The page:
Travel out of country taught you any thing?

ClareOctober 27, 2005

I'm wondering if your travel out of country has taught you anything about making use of your space. Whether you have implemented what you learned or not.

Watching an old musical with my husband made me think about this. The story was set in Paris, and in the beginning of the movie the artist main character woke up and hiked his bed up to the ceiling via pulleys. Abracadabra: bedroom dispelled from studio apartment!

A friend who has travelled through Central American makes use of cloth bags hung on wall pegs to store all sorts of things, as did many of her hosts there.

My friend from Russia taught me to hang decoratively painted folding chairs on a wall until they are needed. When not in use, they are art works to look at. And I learned to roll up winter blankets and tie them with grosgrain ribbon to use as decorative pillows through the warmer months. Some blankets get put into pillow covers sewn just to cover the uglier blankets.

What have you seen in other countries that was a clever way to make use of limited home space?

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I lived in Taiwan and learned that the people there have no clutter. When I'd visit the homes, I'd feel as though I was entering a hotel room before my luggage arrived. Even the kitchens had nothing on the counters. They do, though, have wonderful cupboard/drawer systems in which to put their things.

One of the more traditional homes that I visited was owned by a farmer in the country. They had very few utensils. Also, the children had no beds. They would pull out mats to sleep on each night. I asked the kids if they'd prefer a bed and they said definitely not.

The homes had marble flooring which, I found, was easier than carpet to clean.

    Bookmark   October 27, 2005 at 3:07PM
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Marble floors! Wow, I hope those were some cushy mats! Marie, could you tell me about the cupboards and drawers?

    Bookmark   October 27, 2005 at 7:07PM
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This may not count as it isn't travel-related, but it is European -- this past spring I visited my first IKEA store in which they created a tiny kitchen-bedroom-living room apartment (European or NYC-inspired, I'm not sure, but it was tiny) that was as complete and efficient as a houseboat. Everything was functional, no space was wasted, storage was cleverly placed, and I was completely impressed. I particularly liked the built-in storage drawers and shelving beneath and around the beds.

The IKEA style doesn't go with my decor, but their storage ideas got me thinking.

    Bookmark   October 28, 2005 at 9:04AM
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Clare, it's easier if I tell you about the house we were renting. In the master bedroom, there was one long wall of cupboards. Inside the cupboards, there were rods to hang clothes and drawers to use instead of dressers. There was even a set-up for ties. On top were more cupboards that could be used for major storage. At the end of the cupboard wall was the door to the bathroom. That whole section was the same wood as the cupboards, so unless you knew that was where the bathroom was, you'd never find it. (I had to originally look for it myself. LOL). I miss that bathroom because it was all marble.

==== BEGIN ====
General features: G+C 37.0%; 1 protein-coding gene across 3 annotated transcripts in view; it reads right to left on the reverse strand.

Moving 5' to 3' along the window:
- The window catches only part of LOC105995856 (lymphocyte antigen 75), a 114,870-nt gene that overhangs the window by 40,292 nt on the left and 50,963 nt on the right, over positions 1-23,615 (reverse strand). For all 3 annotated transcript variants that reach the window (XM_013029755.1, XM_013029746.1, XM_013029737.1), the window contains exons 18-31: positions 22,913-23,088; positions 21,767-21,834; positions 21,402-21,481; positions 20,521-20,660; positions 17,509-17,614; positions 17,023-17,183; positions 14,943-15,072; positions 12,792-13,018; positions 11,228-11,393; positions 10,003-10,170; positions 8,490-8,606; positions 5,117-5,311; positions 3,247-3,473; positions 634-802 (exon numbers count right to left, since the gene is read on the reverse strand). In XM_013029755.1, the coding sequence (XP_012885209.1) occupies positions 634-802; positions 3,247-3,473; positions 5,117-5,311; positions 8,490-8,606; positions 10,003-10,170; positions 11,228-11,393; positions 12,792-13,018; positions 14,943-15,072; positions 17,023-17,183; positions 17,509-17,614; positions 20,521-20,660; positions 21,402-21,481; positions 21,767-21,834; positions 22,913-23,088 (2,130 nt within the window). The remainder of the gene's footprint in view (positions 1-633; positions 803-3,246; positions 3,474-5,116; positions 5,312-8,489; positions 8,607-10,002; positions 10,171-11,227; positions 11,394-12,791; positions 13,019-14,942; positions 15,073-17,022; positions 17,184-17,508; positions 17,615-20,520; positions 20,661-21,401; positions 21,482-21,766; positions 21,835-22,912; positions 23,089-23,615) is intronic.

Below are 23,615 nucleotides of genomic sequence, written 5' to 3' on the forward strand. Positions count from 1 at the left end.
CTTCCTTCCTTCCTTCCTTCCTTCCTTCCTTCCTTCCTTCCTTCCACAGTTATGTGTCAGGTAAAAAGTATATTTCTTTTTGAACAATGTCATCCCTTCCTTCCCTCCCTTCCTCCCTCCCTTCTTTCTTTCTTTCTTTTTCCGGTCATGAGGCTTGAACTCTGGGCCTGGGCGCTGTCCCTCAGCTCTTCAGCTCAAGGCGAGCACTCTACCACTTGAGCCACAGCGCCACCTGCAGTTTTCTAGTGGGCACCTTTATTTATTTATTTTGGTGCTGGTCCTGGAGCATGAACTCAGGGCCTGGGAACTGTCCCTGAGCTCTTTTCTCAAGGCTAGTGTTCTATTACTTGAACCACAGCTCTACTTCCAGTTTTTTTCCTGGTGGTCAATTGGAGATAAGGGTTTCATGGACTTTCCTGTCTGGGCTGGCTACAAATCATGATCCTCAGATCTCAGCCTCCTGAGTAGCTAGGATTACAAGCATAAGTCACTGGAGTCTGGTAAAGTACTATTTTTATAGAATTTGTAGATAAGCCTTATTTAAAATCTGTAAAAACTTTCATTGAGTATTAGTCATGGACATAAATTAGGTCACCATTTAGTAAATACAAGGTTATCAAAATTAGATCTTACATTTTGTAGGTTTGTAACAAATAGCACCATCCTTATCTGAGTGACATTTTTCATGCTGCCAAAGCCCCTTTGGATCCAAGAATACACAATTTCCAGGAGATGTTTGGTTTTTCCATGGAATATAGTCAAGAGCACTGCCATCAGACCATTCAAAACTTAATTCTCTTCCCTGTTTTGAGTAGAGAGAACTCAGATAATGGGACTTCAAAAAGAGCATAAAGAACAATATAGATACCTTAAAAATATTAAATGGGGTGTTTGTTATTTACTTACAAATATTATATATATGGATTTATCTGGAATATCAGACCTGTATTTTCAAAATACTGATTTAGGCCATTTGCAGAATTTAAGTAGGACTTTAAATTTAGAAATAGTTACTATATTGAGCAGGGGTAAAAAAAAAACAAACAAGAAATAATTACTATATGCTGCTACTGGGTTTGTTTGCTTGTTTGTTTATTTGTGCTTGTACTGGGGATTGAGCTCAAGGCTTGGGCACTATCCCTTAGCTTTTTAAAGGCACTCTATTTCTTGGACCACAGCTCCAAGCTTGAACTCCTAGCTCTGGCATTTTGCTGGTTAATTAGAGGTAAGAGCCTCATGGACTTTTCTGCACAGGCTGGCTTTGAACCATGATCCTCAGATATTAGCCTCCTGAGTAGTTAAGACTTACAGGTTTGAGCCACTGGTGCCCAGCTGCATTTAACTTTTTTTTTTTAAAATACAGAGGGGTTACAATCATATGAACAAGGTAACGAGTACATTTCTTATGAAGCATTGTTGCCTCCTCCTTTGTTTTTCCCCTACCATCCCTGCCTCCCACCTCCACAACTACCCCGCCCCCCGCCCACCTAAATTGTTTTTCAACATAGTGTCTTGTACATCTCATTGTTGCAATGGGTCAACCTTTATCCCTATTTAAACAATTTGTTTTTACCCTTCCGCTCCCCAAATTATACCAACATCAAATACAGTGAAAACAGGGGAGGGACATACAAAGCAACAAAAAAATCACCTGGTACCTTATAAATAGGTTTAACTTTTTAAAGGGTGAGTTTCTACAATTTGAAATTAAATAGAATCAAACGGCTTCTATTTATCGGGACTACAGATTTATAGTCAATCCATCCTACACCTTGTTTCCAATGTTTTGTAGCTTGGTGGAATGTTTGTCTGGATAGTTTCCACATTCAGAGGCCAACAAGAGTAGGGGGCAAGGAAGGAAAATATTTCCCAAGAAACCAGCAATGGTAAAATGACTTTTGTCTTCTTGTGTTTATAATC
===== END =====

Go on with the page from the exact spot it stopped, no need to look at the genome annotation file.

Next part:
The other bedrooms had similar cupboard walls. One, though, had built-in bookshelves next to the cupboards.

The most amazing thing was that every spot in the house of usable space had built-ins, even the small spot under the steps next to the garage. If I won the lottery and were to build a house to my specifications, I would much rather have the built-ins than buy the bedroom sets.

    Bookmark   October 28, 2005 at 9:39AM
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I think the most striking differences I see are that folks outside the U.S. (and, probably, Canada) get by on much less space than we Americans seem to need. Other posters have mentioned some of the space-saving measures folks in other countries use.

When we visited Japan, we stayed in Japanese-style hotels. In those hotels, the floor of your room is tatami (reed) mats. The bedding is a cotton mattress and linens which are rolled up and stored away when not in use and placed directly on the tatami for sleeping. Very functional; very space-saving (the disappearing bedroom!). In Japan we also got used to seeing smaller versions of almost everything, including city delivery trucks which were about the size of the smallest cars you can buy in the U.S. One room of our hotel had the washing machine that did all the laundry for the hotel -- a big ol' Maytag top-loader and dryer (!). It seemed huge among all the smaller items we were seeing around us. And, all told, people in other countries seem to have a lot less stuff than Americans do.

One other difference I have noted is that central heat and air-conditioning are less prevalent than they are in the U.S. -- at least among more-developed countries in Europe and Asia.

    Bookmark   October 28, 2005 at 11:15AM
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